I love all of the sudden consternation over President Obama's decision to close Gitmo within a year.
Obama's been talking about this for a year, and he definitively stated that he would close it a few months ago. Now, suddenly, we have many in the news media speculating as to what will happen to all of those prisoners. David Shuster actually asked Sam Brownback, of all people, how he would feel, should Obama transfer the prisoners to Leavenworth.
Okay, now, Shuster's a great guy and all, and he's a credible jourmalist. But for Chrissakes; what's the point of speculating about such a thing until someone in the Administration suggests that as a possibility? I mean, there is almost as much of a possibility that he'll give them tickets to Disneyland and put them up in the Sheraton Orlando.
The prison at Guantanamo Bay must close. It's really that simple. The message that it says to the rest of the world is that the United States talks a good game, but is too weak to act upon our actual principles. We have to hold true to our principles, and the only way to show true strength is to adhere to those principles through adversity, George W. Bush, in trying to project a measure of "strength," actually showed us as weak. He demonstrated that he, as our leader, was of the opinion that our system of justice was simply not strong enough to be able to try and convict some violent thugs, and put them away legitimately. More than that, he showed the world that, because we're the biggest, baddest kid on the block, we could do whatever we want.
In other words, the prison at Guantanamo Bay doesn't demonstrate our strength; rather, it exposes our weakness for all to see. With it, the United States looks like a bully, and we all know what the other kids want to do to the bully, don't we?
And contrary to the beliefs of some of the David Shusters out there, disposing of the prisoners at Guantanamo Bay Detention Center will not be all that incredibly difficult. We're not talking about thousands, or even hundreds, of prisoners suddenly being dumped on the prison system. In fact, there's a good chance we could be talking about relocating a couple of dozen prisoners, at most.
You see, since the beginning of the Afghan War, about 775 prisoners (numbers are approximate, because the Bushies have largely kept the numbers "secret") have been transported to Gitmo. Of that number, about 420 of them were released without charge.
Yes, you read that right. The Bushies captured 775 people, put them in jail cells, told us they were all "enemy combatants" and were just too dangerous to be believed, and then released 420 of them without charge, presumably after torturing a lot of them and getting no information. As of May 2008, there are 270 detainees at Gitmo, and of those, about 60 of them have already been marked for release by the Bushies, with further plans to release another 130-150. The Bushies only planned to try about 60-80 detainees, at most, eventually, when they got around to it. Of course, many posit that perhaps half of those detainees can no longer be tried, either because of torture, or because the evidence against them has been declared top secret and cannot be used at a trial. Yes, that's right, folks; the Bushies may have made it impossible to even try most of the people they claim are so incredibly "dangerous" with their extraconstitutional actions.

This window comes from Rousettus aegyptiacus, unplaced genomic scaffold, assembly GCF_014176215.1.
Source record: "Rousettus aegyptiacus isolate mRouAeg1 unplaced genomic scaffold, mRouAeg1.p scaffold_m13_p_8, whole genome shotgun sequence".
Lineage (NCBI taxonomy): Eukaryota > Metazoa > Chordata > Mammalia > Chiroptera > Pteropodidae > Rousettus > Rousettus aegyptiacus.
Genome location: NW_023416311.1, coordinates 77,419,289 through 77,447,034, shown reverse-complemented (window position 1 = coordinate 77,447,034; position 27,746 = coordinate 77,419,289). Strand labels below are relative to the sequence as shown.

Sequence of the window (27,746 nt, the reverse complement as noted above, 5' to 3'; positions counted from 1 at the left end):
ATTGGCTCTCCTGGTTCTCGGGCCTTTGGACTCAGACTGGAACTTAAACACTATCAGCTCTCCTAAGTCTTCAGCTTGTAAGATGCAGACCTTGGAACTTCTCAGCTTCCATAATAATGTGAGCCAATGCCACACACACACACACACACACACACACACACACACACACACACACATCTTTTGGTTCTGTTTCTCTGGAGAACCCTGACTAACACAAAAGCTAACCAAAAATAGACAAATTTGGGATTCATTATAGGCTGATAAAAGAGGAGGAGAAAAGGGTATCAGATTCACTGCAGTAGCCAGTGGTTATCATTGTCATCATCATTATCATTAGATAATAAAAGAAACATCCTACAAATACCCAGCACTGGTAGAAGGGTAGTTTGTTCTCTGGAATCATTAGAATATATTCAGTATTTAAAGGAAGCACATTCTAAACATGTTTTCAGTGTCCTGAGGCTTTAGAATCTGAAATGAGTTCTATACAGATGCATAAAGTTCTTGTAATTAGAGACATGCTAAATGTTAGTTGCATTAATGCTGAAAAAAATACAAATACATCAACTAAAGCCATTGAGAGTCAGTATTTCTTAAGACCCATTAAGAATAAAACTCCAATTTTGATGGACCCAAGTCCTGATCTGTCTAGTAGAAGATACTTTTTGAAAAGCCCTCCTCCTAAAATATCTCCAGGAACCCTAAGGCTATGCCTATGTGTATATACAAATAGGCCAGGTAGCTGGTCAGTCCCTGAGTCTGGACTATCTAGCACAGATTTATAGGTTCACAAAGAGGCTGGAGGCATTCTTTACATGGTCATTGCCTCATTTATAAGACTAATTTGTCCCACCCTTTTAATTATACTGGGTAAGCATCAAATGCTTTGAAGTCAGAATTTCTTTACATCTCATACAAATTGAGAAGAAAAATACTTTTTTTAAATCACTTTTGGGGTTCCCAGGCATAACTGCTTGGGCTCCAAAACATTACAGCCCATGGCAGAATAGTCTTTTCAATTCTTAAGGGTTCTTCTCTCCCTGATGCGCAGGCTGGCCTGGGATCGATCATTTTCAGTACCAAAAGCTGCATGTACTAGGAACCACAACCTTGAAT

Yet, to hear the press talk about this, one would think we should expect a swarm of nasty terrorists to overrun our legal corrections system, when the reality is, at most we should expect 60-80 detainees to be absorbed into a system that already has more than a million people in it. In other words, our correctional system is not going to be overrun with terrorists; at worst, we'll be adding .008% to the current prison population.
The United States must regain its footing as an ethical and moral superpower, and the to that are to reassert our moral authority with regard to justice and mercy. In two days, President Obama has begun the process of doing just that, by demanding that the prison at Guantanamo Bay be closed, and that the United States will no longer torture anyone for any reason. But don't let the frighty righties scare you; we're not talking about letting thousands of prisoners loose to wreak havoc on the United States and the rest of the world. At most, we'll be trying a few dozen of them, and absorbing them into regular jails. If they're found guilty of terrorist activity, they can serve out their days with the rest of the prison population, where they belong. if they're not guilty, they can be sent back to be with their families.
But the United States of America can never be about grabbing people and holding them, just because we don't trust them. If we have evidence of crime, then try and convict them. Otherwise, they're innocent, and must be allowed to go back to their families.
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